I have students hand out the math tool suitcases (we have created suitcases to carry all of our strategies for addition and subtraction). I ask students to take out their math journals. I tell them to look at what I have put on the board and copy the problems onto their paper:
9 - 3 = 6
8 - 6 = 2
6 - 9 = 3
7 - 5 = 2
4 - 9 = 5
I ask them to put a check mark next to all the problems that are correct. Once everyone has completed that, I ask students to raise their hands if they think each problem that I point to is correct.
Once we have looked at the votes, I ask students to draw each problem with circles by drawing the first number and crossing out the second number. Does anyone want to change any of their votes? I tell them to mark the problems again and then we raise our hands again.
Why did some of you change your votes? (You can't take a bigger number from a smaller number is what I am looking for kids to discover here, but if no one suggests that, I will bring students to the rug, give them snap blocks and have them start with a smaller number that I write on the board, and then try to take away the larger number to see if it works. Here the students will see concretely that you don't have enough.)
Once I am sure students have an idea about what I am talking about, I will introduce the idea of NO FLIPPING. I will show them a person standing on their heads with an X across the picture. I tell them that we must remember that for subtraction as well.. NO FLIPPING! I will draw a subtraction problem trying to flip over with an X through it as a reminder.
Today, I tell students, we will work on subtracting without flipping.
I give students a large piece of paper. I ask them to fold the paper in half the long way. Now fold the paper in half the short way 2 times to give 8 separate areas. I ask students to trace the folds so they can see the separate work areas.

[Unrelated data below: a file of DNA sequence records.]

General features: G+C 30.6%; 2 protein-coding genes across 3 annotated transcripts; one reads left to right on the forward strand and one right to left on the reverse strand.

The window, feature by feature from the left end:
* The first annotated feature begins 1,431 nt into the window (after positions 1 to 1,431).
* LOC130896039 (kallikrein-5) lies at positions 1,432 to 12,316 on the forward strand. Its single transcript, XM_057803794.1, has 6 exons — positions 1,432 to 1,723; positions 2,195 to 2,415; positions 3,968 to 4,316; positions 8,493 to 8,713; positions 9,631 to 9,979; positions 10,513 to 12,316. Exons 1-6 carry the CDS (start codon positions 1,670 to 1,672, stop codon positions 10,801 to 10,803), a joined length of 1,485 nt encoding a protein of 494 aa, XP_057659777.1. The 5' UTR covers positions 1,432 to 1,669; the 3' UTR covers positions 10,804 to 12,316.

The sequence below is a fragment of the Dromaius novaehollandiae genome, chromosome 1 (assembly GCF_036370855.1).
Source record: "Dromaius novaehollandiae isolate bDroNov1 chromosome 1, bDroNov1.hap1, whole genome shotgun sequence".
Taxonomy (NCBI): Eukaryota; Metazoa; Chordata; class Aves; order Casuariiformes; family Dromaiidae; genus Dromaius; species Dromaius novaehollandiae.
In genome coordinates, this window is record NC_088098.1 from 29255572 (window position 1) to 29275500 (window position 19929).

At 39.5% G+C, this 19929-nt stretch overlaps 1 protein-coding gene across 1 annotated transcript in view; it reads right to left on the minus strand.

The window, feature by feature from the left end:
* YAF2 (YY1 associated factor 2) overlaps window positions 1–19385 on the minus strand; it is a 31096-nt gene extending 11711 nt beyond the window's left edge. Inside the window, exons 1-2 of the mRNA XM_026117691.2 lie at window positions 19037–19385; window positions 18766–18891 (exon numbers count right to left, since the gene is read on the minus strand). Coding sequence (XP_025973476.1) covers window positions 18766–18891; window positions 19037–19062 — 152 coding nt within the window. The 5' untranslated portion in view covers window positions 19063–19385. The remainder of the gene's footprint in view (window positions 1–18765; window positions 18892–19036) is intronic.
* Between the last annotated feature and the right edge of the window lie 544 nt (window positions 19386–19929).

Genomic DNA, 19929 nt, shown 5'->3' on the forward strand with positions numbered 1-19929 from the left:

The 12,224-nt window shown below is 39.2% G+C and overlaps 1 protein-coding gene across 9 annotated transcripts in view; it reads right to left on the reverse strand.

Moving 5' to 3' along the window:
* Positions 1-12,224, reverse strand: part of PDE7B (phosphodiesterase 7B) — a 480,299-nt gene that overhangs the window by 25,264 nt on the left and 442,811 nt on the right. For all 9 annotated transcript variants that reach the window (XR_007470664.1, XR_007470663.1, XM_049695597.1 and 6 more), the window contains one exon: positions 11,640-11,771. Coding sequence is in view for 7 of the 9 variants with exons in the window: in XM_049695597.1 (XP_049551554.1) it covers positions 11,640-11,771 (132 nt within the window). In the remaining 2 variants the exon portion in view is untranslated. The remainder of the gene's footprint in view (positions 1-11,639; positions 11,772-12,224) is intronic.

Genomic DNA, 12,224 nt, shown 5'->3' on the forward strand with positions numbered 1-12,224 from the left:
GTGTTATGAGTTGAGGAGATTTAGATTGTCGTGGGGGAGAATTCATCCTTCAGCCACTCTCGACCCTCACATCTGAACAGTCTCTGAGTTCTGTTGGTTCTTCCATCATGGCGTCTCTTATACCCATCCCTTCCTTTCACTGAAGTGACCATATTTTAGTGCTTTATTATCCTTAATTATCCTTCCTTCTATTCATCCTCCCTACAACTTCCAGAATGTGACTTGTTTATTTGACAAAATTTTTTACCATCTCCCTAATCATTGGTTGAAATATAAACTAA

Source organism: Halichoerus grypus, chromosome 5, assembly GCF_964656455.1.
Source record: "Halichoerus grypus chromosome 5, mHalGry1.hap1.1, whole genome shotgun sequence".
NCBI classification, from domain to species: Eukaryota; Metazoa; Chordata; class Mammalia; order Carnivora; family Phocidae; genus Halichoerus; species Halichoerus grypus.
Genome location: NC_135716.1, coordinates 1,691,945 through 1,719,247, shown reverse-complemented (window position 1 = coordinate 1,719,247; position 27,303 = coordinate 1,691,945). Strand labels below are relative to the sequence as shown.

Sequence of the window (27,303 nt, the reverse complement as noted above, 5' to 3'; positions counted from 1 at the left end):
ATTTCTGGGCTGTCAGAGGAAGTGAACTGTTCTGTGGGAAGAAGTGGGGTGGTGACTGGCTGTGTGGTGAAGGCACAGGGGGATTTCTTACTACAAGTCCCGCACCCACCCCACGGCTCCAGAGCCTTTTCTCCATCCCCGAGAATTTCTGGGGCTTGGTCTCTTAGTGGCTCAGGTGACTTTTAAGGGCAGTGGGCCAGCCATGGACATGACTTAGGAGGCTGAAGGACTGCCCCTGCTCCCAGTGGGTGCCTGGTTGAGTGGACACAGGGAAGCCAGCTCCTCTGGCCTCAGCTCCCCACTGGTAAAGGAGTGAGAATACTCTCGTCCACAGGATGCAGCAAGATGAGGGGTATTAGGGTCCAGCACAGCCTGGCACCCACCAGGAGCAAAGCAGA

Ok, now we are going to practice NO FLIPPING SUBTRACTION. I ask them to look at the problem 21 - 17 written vertically on the board. In the first square I want you to make a ten's and one's house (place value mat in the shape of a house) and draw 21 upstairs using tens rods in the ten's place and ones cubes in the ones place. I demonstrate on the board what I expect students to do. (I want to make sure they see what we are doing.) I check that everyone has drawn the number correctly. I am expecting students to model the problem with mathematics by drawing the blocks (MP4)
OK, now we are going to try to take 17 away from that 21 we just drew. We are going to start at the one's house. How many are there (1).. oh no.. how many do we need to take away (7). Well we can't and we can't flip because it says.. NO FLIPPING.. oh no. I guess we just give up... Right?.. Well what can we do? (borrow from next door).
Let's ask the 20 next door if we can borrow ten. (I pretend to knock at the door and ask if I can borrow ten.) Then I bring ten over and say.. well now that you are in the ones, I have to separate you into ones. I draw ten ones next to the one already there.
HMM.. now can I subtract without flipping? YEAH! Let's do it. Can you all borrow ten from next door? How many tens are left? (1) ok now separate that ten into ones and let them move into the ones house.
Great, now lets subtract our 17. What is left? (4).
I go through the process with students several more times. We are working together to scaffold their learning. They will work independently after I feel that students are secure with the NO FLIPPING rule.
I have a practice page with 6 double-digit subtraction problems on it.subtraction practice.docx I have created the houses for subtraction and left room for students to draw their blocks. I have each student complete the paper independently. I circulate around the room to support students who may be struggling with the problems. I want to help students make sense of the problems and persevere to solve them even though subtraction is not always easy (MP1).